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Using attribute-based access control to solve role explosion (part 1)

When we think about system authorization, roles, meaning a set of rules regulating user permission to operate on a resource, first come to mind. They’re the common permission model. Creating a role means the rules are static and won’t be updated unless the role is updated. 


Let’s take a library’s book management system as an example. You can assign roles such as reader or librarian so that everyone can perform the actions they need (view books, information maintenance, etc.). However, in a larger library, you might need to create more specific roles such as “second-floor librarian” or new ones such as “publishing company agent.” As the library expands, the entire system might face the problem of “role explosion.”


The library scenario uses RBAC (Role-Based Access Control), a static mode of Access Control commonplace in authorization systems. To avoid role explosion but keep fine-grained access control, we can use ABAC (Attribute-Based Access Control). ABAC has no roles, meaning no "role explosion." It dynamically determines whether the user is allowed to operate on the resource by defining a series of access specifications and using the current user’s attributes to operate the relevant resource.


Concepts and frameworks


  • Subject: A user or a system who starts an operation.
  • Object: The target resource where the Subject operated, such as user data.

  • Operation: The operation from a Subject to an Object, e.g. additions, changes, etc.

  • Attribute: Refers to a set of data related to the SubjectObjectOperation and environmental context data.

  • Policy: Refers to a set of predefined rules that can dynamically generate access control results based on attributes.


To truly implement ABAC, it’s best to rely on a mature framework such as XACML (eXtensible Access Control Markup Language). The ABAC system it defines has four main components:






Policy Administration Point

Point that manages access authorization policies


Policy Decision Point

Point that evaluates access requests against authorization policies before issuing access decisions


Policy Enforcement Point

Point that intercepts a user's access request to a resource, makes a decision request to the PDP to obtain the access decision and acts on the received decision


Policy Information Point

System entity that acts as a source of attribute values (i.e. a resource, subject, environment)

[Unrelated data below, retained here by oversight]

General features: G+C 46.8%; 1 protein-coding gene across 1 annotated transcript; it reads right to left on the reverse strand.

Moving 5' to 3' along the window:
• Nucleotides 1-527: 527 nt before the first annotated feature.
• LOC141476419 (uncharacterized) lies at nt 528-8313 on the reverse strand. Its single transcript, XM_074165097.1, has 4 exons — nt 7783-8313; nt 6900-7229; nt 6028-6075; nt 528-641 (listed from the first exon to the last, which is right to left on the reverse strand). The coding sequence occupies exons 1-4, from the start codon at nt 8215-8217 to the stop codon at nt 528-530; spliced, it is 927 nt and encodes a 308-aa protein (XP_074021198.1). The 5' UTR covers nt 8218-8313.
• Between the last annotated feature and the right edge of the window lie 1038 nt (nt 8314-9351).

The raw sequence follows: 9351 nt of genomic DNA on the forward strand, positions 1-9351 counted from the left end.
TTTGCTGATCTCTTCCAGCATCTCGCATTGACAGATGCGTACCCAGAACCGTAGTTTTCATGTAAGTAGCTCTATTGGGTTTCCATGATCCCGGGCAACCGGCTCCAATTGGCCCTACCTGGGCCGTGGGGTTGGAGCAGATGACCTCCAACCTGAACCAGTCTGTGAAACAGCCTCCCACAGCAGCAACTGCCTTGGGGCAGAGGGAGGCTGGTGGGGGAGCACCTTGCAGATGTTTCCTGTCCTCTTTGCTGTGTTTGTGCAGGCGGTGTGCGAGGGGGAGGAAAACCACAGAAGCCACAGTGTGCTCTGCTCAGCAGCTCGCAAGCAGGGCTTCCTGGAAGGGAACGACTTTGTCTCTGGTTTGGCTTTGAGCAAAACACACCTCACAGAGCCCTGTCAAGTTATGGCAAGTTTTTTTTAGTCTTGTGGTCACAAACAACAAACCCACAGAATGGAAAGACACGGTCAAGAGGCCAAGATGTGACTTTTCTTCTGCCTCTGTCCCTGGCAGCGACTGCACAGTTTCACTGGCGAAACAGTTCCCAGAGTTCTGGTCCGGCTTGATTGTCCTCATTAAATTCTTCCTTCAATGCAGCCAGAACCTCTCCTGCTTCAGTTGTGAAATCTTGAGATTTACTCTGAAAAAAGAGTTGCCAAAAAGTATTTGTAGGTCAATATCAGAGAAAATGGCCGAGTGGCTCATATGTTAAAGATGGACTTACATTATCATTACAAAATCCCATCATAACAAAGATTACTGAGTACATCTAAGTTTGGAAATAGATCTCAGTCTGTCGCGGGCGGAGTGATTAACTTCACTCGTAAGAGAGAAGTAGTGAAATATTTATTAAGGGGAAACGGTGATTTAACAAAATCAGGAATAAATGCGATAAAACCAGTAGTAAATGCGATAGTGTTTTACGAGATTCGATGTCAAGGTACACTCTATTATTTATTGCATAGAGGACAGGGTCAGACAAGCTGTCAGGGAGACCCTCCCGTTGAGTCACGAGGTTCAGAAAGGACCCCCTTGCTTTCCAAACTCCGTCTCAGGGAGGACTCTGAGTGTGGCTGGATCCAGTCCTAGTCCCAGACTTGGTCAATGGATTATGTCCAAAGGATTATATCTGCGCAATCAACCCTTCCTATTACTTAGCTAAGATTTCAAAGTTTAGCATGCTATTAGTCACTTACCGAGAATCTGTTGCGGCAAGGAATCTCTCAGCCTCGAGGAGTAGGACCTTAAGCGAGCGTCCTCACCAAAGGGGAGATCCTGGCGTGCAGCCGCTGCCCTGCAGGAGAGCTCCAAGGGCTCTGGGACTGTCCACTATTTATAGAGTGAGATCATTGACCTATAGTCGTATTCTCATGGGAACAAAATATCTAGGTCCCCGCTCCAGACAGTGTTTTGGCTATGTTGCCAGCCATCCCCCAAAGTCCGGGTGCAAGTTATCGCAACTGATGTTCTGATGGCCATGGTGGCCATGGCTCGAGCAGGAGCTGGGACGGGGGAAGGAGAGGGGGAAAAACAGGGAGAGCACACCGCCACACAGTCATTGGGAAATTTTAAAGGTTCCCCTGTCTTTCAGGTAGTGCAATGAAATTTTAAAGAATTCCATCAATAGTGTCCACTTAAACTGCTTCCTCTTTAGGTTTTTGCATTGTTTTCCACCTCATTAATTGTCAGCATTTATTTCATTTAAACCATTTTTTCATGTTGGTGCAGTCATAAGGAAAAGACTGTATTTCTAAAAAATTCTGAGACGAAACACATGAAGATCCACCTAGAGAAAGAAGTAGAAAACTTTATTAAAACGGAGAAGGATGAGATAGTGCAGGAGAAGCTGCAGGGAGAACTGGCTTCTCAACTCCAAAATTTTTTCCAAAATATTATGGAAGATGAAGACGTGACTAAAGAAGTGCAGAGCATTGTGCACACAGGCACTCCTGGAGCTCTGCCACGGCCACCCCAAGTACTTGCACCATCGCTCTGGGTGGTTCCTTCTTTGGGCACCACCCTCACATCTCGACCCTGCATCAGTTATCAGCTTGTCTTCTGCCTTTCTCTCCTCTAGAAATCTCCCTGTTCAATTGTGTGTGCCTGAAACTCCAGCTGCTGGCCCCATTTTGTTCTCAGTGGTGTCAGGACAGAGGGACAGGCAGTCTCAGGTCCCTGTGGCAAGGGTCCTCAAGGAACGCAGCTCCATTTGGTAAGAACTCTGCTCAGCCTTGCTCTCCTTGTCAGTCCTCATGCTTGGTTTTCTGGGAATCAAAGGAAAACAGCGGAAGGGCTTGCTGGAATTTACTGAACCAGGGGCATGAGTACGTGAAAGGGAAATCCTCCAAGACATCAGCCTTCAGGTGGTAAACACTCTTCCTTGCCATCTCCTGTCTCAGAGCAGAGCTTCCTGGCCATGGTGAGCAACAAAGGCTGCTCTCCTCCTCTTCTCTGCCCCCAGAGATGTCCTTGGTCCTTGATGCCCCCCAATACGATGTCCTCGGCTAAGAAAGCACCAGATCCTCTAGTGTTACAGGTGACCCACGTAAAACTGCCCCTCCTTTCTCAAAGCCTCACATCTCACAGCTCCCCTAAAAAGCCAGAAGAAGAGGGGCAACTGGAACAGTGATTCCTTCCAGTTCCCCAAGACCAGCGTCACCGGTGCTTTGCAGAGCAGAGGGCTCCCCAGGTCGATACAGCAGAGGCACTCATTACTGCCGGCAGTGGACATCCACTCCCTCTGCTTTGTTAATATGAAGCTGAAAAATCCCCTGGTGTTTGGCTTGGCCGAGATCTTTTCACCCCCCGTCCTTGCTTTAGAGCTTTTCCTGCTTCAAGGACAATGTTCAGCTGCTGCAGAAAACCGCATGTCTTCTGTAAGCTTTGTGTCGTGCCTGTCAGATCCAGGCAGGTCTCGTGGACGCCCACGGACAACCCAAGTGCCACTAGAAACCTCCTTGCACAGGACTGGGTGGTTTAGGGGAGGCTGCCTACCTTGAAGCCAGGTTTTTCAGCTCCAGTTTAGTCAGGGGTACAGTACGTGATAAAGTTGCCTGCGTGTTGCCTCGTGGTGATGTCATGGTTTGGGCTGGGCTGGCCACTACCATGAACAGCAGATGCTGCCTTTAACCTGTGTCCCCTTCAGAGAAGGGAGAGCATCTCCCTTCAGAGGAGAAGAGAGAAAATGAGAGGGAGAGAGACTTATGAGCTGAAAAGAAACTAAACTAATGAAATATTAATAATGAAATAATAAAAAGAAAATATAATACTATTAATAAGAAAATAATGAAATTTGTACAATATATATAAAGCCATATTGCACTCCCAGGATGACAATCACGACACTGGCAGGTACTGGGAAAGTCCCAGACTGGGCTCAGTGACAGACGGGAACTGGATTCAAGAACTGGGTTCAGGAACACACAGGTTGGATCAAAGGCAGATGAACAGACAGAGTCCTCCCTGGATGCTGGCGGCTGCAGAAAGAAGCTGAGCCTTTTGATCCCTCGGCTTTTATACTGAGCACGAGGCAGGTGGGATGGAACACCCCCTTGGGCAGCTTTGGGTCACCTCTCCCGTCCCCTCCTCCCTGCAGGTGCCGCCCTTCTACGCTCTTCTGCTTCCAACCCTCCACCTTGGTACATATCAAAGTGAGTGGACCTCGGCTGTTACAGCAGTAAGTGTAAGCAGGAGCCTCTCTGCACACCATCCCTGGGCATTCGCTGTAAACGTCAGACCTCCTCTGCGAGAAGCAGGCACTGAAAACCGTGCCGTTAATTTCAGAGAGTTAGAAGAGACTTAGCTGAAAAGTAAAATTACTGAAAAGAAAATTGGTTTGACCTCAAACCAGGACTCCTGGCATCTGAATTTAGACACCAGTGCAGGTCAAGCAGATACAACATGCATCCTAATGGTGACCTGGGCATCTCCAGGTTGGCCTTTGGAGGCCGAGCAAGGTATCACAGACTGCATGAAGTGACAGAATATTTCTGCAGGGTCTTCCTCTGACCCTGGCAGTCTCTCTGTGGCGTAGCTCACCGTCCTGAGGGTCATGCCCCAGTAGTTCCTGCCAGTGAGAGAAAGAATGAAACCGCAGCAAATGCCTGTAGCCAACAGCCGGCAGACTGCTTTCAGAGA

A diagram showing relationships in XACML architecture

Relationships in XACML architecture


The Practice  


MyABAC is the authorization system we built. ABAC’s architecture allowed us to incrementally deliver individual components and features on demand.

A diagram showing the architecture of MyABAC

MyABAC is a special layer between Subject and Object. Whether an HTTP reverse proxy or an API Gateway Lambda authorizer, it’s in charge of intercepting or forwarding requests. We can use a representational instance of frontend and backend to describe it.

A diagram showing the architecture of MyABAC

Now, let’s add the ABAC components.


Iteration 1: First model (PEP)


The core functionality of PEP is to intercept or forward the frontend request. This version of MyABAC has two functions: 


  1. Evaluating request permissions.
  2. Forwarding or rejecting the request. 


Rejecting the request directly returns a HTTP 401 error. To forward it, we need to proxy the whole request. But what should we do for Permission Validation? The “Attribute” in ABAC is the data source used to validate the permission. The only data we can get now is from the request itself or the current environment’s context. We can use a piece of static logic to get attributes from the request itself and verify it with a simple validation. To adapt to different requests, we can create a component called an “Extractor” that works as the logical abstraction of obtaining request attributes. This gives us our first iteration:

A diagram showing the architecture of MyABAC for Iteration 1 (PEP)

Iteration 2: Adding policies (PEP + PDP)


PEP is only responsible for the enforcement of authentication results. The real logic for authentication is implemented in PDP. Therefore, Decision Maker is one of PDP’s primary components. If we use 'Permit’ and 'Deny' to represent the result of the decision, we can set up a PDP client in PEP to pass the attributes obtained by the Extractor to PDP, and then pass the PDP result to Validation to determine whether to forward the request. After the PDP gets the attribute values passed by PEP, it’s no longer a simple evaluation. It’ll be based on a series of Rules, where each rule has its own matching Condition and result (Effect). Each group is called a Policy. In each policy, the rule result is reduced to one Effect according to a certain algorithm (Rule-combining Algorithm). PDP will then summarize the result and return it to PEP as “permit” or “deny”.

A diagram showing the architecture of MyABAC for Iteration 2 (PEP + PDP)

In a real system, PDP and PEP can be directly called by different components. They can also be deployed as different services using HTTP requests. For flexible architecture in MyABAC, we deploy PEP and PDP as two processes communicating internally over HTTP.


The next part will expand on MyABAC through new iterations.

Disclaimer: The statements and opinions expressed in this article are those of the author(s) and do not necessarily reflect the positions of Thoughtworks.

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